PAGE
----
This reorganization is not a negative, nor a positive. These landscapes are more subtle than that. There is no great, romantic tribute to a dominant Dutch navy, nor are there that many crashing waves and shipwrecks. Landscape artists carried commitments to making the scenes look natural, so the preeminence of the ocean and the winds seems natural too. These compositional choices had to look real because this was the reality that these objects were viewed in. The choice to submit to the ocean was an ordinary one to the Dutch, and this is very evident through these landscapes.
Jan van Goyen, Castle by a River, 1647
Oil on wood, The Metropolitan Museum of Art, 64.65.1
Jan van Goyen, View of Haarlem and the Haarlemmer Meer, 1646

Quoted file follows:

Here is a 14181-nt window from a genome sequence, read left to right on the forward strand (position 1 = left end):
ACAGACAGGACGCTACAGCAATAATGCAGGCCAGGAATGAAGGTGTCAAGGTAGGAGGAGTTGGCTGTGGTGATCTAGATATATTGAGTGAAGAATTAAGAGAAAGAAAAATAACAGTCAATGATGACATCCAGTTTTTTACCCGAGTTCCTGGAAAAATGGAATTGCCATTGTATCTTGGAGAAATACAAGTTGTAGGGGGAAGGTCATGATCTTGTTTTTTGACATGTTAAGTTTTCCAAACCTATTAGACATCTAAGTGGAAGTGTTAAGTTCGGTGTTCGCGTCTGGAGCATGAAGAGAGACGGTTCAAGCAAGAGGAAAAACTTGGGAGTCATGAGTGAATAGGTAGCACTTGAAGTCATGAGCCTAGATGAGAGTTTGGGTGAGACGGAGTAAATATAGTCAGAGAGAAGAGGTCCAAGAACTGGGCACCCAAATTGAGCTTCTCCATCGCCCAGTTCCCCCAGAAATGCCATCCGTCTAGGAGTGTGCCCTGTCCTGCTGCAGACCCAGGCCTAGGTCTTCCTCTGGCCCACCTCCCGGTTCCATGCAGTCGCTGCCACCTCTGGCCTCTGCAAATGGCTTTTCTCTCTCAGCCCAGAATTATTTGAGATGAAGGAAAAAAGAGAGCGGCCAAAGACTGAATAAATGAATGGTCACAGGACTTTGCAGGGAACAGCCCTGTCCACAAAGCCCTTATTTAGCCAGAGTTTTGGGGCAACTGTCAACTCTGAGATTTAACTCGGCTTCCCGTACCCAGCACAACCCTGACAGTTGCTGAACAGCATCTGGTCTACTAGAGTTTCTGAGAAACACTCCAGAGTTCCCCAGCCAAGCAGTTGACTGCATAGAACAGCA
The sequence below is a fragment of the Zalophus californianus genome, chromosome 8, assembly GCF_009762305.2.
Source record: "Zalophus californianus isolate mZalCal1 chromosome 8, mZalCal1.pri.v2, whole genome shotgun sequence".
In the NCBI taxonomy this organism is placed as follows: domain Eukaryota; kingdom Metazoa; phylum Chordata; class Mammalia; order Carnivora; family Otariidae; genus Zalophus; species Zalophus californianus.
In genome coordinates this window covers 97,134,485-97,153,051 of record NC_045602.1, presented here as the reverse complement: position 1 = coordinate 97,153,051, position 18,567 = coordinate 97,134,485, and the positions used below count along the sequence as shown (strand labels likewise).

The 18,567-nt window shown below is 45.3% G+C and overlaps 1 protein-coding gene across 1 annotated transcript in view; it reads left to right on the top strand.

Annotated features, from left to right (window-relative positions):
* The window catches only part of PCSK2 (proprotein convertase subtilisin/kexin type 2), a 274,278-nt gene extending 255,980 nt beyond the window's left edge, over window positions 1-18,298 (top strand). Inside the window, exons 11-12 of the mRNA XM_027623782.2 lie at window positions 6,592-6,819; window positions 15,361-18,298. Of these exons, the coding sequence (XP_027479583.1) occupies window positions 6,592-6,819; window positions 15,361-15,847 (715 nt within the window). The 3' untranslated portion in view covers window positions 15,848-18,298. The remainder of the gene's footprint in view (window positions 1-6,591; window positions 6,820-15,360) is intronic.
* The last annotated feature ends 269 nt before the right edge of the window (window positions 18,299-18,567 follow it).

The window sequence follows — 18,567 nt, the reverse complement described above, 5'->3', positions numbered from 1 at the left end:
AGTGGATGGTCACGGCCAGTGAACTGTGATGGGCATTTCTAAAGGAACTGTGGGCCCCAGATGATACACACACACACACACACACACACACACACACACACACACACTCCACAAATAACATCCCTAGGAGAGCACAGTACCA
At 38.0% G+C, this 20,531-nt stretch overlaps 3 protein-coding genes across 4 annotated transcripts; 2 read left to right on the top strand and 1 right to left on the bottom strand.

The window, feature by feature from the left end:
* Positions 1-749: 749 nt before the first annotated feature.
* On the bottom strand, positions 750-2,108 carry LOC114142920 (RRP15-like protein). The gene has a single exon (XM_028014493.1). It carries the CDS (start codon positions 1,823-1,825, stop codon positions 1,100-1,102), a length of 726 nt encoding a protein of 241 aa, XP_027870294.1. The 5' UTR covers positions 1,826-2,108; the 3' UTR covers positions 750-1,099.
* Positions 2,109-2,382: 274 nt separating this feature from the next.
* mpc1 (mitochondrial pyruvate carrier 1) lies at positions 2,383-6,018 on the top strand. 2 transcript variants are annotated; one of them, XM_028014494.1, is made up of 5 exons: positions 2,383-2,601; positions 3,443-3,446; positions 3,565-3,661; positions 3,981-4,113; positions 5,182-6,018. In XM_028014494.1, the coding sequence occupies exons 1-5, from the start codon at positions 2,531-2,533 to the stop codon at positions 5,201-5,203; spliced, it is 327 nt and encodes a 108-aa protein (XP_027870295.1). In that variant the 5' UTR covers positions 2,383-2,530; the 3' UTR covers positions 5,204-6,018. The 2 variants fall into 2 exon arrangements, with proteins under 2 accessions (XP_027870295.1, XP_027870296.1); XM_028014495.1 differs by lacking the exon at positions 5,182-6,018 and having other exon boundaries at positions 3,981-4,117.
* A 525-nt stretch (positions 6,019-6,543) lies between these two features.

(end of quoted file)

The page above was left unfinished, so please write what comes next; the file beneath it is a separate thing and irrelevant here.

Oil on wood, The Metropolitan Museum of Art, 71.62
Philips Koninck, An Extensive Wooded Landscape, 1670s
Oil on canvas, The Metropolitan Museum of Art, 1980.4
Koninck is much more subtle in how he directs the eyes to the sea, which is not explicitly in the painting. The clouds run along lines that are not really parallel with the ground, leading focus to the horizon. The road on the shore runs diagonal, pointing the same direction, before turning away. The hillside in the background trails downward, giving way to what appears to be a coastal plain. These visual cues suggest that An Extensive Wooded Landscape is more than it says it is.
Salmon van Ruysdael, Marine, 1650
Oil on wood, The Metropolitan Museum of Art, 71.98
Aelbert Cuyp, Landscape with the Flight into Egypt, c. 1650
Oil on wood, The Metropolitan Museum of Art, 1973.155.2
Frans Post, A Brazilian Landscape, 1650
Oil on wood, The Metropolitan Museum of Art, 1981.318